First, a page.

First, having staff (be it simply a VA all the way to full-time employees) requires training. For some this can be a long, time-consuming, and even frustrating process as tasks become delegated to others with varying degree of results.

Second, how much you can delegate depends on how much control you wish to have and if your brand allows it on any given task.

My local blog is a good example because I've incorporated myself and my wife in the branding. We do everything personally. Our readers know this, and we've built our brand around it being solely us. Growing to incorporate others may either be relegated to behind-the-scenes activities or require changing my brand structure entirely. I'm not against this, it will just require far more upfront work.

Third, there is paying your employees. Are you going to hire someone around the world simply because the salary is far cheaper than in your locality, are you going to hire an employee nearby, or who is an expert in the field? Are you going to be paying above market rates or not? What about benefits? Will they be full-time, part-time, or contract?

All of this pushes towards business plan territory, so if you're looking to hire it is probably best to put pen to paper and write down your wants, needs, and goals and then work backward to figure out who can do them, how much time they need (plus how much time this could free up for you!), and of course, how much you are willing to pay for it all.

Whether you outsource some functions simply to allow you to spend more time on things that you enjoy or maximize revenue, or simply because you want to walk away and still let your business earn in the background is up to you. In either case, delegating work to others to free up your own time is one solid endgame to consider.

  • Don't forget, sales multipliers often go up if you have a business that can be run mostly hands-off. So even if your goal may simply be more time or to work on things that make more money to you personally, this is a possible tangential benefit from hiring not to overlook!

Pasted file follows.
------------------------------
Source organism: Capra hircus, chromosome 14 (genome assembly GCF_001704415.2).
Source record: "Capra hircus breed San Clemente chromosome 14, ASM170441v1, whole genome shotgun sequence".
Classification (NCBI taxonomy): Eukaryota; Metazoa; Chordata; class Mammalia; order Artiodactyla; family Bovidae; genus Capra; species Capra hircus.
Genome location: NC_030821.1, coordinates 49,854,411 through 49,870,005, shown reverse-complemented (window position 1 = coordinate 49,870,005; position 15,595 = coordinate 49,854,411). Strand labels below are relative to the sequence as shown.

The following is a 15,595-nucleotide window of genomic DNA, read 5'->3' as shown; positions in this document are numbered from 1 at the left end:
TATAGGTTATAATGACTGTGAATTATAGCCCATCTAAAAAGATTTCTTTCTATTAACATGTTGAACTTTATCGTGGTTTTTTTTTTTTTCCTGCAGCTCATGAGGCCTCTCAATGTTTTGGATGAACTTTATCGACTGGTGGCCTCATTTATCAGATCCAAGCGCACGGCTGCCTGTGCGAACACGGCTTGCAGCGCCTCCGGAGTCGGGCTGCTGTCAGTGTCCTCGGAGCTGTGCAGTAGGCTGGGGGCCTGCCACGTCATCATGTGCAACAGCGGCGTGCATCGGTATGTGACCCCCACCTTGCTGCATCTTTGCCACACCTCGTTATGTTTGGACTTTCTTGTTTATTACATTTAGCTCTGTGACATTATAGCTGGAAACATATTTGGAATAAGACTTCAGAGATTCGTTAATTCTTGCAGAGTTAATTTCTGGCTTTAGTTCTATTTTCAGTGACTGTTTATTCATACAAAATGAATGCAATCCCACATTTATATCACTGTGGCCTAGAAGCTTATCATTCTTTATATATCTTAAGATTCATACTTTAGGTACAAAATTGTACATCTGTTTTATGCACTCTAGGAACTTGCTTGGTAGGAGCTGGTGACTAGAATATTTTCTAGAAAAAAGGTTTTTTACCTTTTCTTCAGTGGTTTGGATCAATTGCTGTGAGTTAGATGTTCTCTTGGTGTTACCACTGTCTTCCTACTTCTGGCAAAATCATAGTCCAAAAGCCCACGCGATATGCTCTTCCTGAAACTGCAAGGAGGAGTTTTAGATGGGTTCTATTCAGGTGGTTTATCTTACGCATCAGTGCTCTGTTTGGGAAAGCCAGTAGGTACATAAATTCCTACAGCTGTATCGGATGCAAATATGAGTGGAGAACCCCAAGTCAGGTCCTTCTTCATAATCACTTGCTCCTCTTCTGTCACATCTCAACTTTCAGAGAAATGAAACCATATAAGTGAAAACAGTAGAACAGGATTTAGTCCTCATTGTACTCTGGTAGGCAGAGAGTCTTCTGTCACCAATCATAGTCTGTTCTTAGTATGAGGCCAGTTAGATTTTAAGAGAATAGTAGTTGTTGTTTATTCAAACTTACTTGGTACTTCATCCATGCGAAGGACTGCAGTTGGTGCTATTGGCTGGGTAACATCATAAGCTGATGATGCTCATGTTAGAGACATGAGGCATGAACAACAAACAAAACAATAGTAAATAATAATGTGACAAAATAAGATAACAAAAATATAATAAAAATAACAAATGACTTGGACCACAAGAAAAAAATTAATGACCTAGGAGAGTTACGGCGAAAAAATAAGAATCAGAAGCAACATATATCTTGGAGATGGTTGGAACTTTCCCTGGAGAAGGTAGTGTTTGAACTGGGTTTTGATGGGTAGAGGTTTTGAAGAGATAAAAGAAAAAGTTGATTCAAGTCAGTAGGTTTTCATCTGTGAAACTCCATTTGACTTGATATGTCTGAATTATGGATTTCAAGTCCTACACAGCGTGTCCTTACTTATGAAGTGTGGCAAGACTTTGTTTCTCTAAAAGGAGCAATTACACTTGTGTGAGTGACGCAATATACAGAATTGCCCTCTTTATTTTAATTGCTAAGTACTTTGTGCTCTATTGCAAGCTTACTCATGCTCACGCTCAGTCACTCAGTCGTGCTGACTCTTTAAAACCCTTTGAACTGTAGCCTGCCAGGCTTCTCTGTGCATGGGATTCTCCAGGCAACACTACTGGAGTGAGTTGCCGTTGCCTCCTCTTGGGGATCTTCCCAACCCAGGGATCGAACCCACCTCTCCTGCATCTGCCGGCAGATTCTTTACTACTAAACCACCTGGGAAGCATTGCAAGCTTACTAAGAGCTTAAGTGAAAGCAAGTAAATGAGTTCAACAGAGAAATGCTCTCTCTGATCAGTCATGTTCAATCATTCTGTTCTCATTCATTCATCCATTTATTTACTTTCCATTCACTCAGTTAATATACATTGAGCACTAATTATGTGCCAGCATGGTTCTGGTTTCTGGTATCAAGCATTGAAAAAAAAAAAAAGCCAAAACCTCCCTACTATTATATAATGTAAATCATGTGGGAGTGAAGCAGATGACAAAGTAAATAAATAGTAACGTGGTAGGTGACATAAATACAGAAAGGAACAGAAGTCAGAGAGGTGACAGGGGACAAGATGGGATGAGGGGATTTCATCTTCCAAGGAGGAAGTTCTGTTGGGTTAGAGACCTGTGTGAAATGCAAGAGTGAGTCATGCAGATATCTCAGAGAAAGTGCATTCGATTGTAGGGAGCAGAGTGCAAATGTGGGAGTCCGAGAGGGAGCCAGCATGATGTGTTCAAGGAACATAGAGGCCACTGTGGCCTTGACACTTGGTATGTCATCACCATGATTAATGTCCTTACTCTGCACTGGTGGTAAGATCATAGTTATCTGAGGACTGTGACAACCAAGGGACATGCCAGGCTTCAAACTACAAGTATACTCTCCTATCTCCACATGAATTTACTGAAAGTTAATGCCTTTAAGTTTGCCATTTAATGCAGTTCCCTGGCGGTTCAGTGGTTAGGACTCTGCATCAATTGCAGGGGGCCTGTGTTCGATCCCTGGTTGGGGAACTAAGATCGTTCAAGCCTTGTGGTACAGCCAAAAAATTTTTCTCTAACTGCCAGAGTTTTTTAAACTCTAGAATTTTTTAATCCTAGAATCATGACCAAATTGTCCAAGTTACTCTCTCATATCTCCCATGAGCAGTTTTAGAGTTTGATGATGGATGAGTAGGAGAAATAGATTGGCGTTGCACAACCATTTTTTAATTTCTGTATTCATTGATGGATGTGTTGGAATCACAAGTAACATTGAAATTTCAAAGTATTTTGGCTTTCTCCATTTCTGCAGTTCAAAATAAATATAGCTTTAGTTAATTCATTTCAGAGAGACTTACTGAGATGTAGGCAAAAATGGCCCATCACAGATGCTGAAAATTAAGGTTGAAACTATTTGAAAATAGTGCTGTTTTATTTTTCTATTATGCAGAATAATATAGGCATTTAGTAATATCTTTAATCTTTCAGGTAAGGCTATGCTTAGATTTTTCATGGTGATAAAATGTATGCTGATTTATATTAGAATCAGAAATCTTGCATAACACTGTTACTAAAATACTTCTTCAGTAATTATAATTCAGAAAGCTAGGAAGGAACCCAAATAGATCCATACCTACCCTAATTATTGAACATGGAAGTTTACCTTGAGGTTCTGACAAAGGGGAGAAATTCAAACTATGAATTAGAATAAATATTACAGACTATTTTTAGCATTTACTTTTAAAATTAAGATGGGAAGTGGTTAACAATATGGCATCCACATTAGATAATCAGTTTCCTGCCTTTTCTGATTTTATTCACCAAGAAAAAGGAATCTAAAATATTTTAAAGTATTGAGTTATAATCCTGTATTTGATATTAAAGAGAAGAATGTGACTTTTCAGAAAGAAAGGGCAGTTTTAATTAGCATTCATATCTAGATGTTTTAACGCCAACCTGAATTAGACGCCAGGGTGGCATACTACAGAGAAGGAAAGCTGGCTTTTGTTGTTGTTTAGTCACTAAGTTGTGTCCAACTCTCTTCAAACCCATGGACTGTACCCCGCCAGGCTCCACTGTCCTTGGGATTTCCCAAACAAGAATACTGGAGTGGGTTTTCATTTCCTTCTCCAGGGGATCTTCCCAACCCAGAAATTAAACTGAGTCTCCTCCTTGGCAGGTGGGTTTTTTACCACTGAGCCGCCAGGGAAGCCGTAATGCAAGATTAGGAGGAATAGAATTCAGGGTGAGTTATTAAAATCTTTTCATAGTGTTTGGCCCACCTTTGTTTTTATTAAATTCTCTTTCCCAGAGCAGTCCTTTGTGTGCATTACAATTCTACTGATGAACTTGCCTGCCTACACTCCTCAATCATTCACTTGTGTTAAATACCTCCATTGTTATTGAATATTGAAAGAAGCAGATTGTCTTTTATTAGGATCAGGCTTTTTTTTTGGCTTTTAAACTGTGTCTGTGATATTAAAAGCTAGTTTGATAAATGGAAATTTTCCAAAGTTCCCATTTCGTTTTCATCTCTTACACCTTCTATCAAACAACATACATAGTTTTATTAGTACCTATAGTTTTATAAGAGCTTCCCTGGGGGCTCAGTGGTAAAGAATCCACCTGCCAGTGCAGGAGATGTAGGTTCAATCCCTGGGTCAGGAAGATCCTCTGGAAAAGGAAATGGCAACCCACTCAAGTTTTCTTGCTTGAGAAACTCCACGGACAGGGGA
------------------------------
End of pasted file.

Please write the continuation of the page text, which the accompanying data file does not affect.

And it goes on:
Letting the Blog Go Quietly Into the Sunset

Walking Off into the Horizon

Finally, we have another blogging endgame that happens far more than we would like to admit- letting your blog fall by the wayside.

Much like selling your site, there are far too many reasons why bloggers simply let their website go. Not finding success fast enough, getting another opportunity outside of blogging, having a new idea to pursue, being hit by a crippling algorithm change, or boredom are all very real possibilities that can and do happen to bloggers regularly.

When these issues happen, the two most likely scenarios that follow are that the blogger simply doesn't renew their domain/server or, if they do, they slow down to the point that the blog is effectively permanently dormant. In the first case the website is here today, gone the next. In the latter, publishing goes from weekly, to monthly, to yearly, and then more or less defunct while technically still existing.

If your blogging end game comes to this point, there is one element worth keeping in mind before closing shop completely- are you still making a profit?

For those who are not, canceling the bills may make sense (although you could still try to sell the domain!). For those that are, even to a slight degree, keeping the site live could still be a good decision simply because passive income could continue for months, if not years, after a final post is published.

Yes, it will drop- $1,000/month will turn to $500/month, will turn to $100/month, and ultimately will drop to $10/month or less- eventually. But if your alternative is simply closing now, keeping it live to milk the last penny of profit is an idea still worth considering. We know bloggers who still make several hundred dollars per month on sites they stopped updating years ago simply because of passive traffic and income sources!

That said, for all those in this boat, if your starting income stream is still high and you are seeing the signs that you are tapping out, selling could be a better decision if your timing is right. That $1,000/month income earner sold at a 3x multiple may yield $36,000 if sold today, but if your income drops by 50% YOY you may only make $24,000 over the next 10 years!

The problem here is that it is hard to predict what kind of earnings decay you could see. Blog A may stop publishing and lose 90% of its revenue in the next Google update. Blog B may have a slow decay of 10-20% YOY such that they could even earn more just holding onto the site over the next 10 years. It really is that variable.

Ultimately, this becomes a sign of simply recognizing that you have already reached the end. Catch it early, and you may be able to take some profit via an upfront sale. Catch it late after a period of inevitable decay? Well, there is still no harm in selling but perhaps holding on until the inevitable happens may not be a terrible idea to make a bit of money every month, either.

Overall, these are a few blogging end games that many bloggers look at for their blogs. Although there is no right or wrong answer for what you may do personally, the main takeaway we want to impress upon you is that endgames do not happen overnight. They may require many years of work, and only in knowing your end game now can you start working toward the future you want.

What is your blogging end game? What steps are you taking to reach your goal? Comment below to share!